Rosemary White (402) 390-1000

07 June 2007

With the summer season upon us, many teens are back in school taking driver education courses.

AAA Insurance reminds parents that putting a teen on your car insurance policy can double your insurance premium. Why? Teenagers represent seven percent of all drivers, yet they are involved in one out of every four car crashes.

To take the sting out of the added expense some insurance companies offer discounts for good students and for teens that complete a formal driver training program.

To save even more, parents may want to consider sharing a vehicle with their teen. A teen listed as an occasional or secondary driver is less expensive. When shopping for a car for your teen, check its insurance rating with your agent before you make your purchase. Expect to pay more in insurance costs if buying a high-performance vehicle or one with a high insurance rating. Instead, shop for a vehicle that provides a high safety rating combined with a low insurance rating.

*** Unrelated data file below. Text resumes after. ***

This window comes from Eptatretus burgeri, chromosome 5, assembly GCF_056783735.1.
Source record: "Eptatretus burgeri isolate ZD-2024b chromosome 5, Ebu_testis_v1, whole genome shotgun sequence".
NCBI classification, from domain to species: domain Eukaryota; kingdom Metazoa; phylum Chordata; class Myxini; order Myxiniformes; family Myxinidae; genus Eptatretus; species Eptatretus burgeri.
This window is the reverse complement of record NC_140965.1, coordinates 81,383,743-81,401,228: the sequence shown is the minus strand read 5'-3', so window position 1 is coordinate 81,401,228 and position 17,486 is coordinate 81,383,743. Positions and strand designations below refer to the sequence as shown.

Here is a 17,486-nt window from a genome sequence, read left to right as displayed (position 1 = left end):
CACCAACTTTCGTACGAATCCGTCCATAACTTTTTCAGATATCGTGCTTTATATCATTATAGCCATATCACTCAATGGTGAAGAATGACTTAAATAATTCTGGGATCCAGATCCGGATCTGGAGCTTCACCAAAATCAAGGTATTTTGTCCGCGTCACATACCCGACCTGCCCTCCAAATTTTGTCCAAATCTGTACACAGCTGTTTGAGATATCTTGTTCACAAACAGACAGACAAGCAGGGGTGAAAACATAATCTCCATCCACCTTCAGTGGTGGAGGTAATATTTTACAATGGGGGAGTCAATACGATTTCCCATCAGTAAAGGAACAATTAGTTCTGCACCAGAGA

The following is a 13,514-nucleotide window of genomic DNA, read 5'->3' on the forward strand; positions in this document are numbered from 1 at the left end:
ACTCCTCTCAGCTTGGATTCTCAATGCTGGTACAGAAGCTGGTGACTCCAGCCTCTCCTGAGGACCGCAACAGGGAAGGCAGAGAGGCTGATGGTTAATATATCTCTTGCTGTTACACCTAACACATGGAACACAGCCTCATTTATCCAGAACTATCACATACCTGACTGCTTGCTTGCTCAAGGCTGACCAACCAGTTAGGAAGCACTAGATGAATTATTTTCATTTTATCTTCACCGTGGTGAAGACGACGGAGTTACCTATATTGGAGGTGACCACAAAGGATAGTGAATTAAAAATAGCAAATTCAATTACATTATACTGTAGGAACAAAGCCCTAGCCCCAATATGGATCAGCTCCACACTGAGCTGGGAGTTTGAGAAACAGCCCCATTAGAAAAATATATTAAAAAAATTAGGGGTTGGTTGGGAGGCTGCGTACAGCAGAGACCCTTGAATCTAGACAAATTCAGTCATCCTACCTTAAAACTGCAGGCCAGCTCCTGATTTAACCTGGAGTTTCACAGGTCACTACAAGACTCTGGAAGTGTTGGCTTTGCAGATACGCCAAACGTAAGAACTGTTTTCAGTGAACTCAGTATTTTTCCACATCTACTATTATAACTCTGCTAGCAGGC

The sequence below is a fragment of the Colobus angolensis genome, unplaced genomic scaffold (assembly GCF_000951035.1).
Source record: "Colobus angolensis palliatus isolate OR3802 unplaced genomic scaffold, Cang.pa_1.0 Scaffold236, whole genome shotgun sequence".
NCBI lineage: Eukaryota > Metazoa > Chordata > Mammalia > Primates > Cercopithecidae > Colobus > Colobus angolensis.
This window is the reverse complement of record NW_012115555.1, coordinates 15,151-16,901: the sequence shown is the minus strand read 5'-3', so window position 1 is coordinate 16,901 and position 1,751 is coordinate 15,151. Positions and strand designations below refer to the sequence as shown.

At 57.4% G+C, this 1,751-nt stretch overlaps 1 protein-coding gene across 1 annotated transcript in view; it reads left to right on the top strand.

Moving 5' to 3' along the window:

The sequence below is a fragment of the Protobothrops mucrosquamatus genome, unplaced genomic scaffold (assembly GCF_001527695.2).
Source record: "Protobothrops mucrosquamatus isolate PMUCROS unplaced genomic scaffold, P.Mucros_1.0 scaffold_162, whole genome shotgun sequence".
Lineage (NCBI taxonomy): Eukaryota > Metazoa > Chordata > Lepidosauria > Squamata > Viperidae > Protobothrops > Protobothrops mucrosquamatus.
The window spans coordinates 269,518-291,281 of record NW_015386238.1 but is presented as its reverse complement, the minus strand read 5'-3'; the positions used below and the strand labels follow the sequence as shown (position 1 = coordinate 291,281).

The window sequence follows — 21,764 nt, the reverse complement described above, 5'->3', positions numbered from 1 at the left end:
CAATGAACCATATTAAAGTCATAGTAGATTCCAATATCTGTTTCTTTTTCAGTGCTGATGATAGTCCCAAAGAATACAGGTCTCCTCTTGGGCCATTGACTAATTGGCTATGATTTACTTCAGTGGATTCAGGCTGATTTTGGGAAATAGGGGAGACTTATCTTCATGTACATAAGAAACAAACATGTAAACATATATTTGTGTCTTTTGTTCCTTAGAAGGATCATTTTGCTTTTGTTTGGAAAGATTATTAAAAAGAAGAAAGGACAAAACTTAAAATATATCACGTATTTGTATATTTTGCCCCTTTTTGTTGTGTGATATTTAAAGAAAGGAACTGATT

To lower the rate even further, consider a safe, older model vehicle in which collision and comprehensive coverage are optional. Keep in mind that if you have a loan on the vehicle, comprehensive and collision is usually required by the financing agency.

If your teen is going off to college and leaving the car at home, notify your insurance agent as this may help to reduce your insurance premium. Traffic citations and chargeable accidents can increase young driver’s auto insurance premium significantly. For that reason, you may want to continue to supervise your teen’s driving habits even after they have relinquished their Learner’s Permit for a Provisional Operator’s Permit.

In addition, parents should provide plenty of supervised driving when roads are snowy, icy or wet.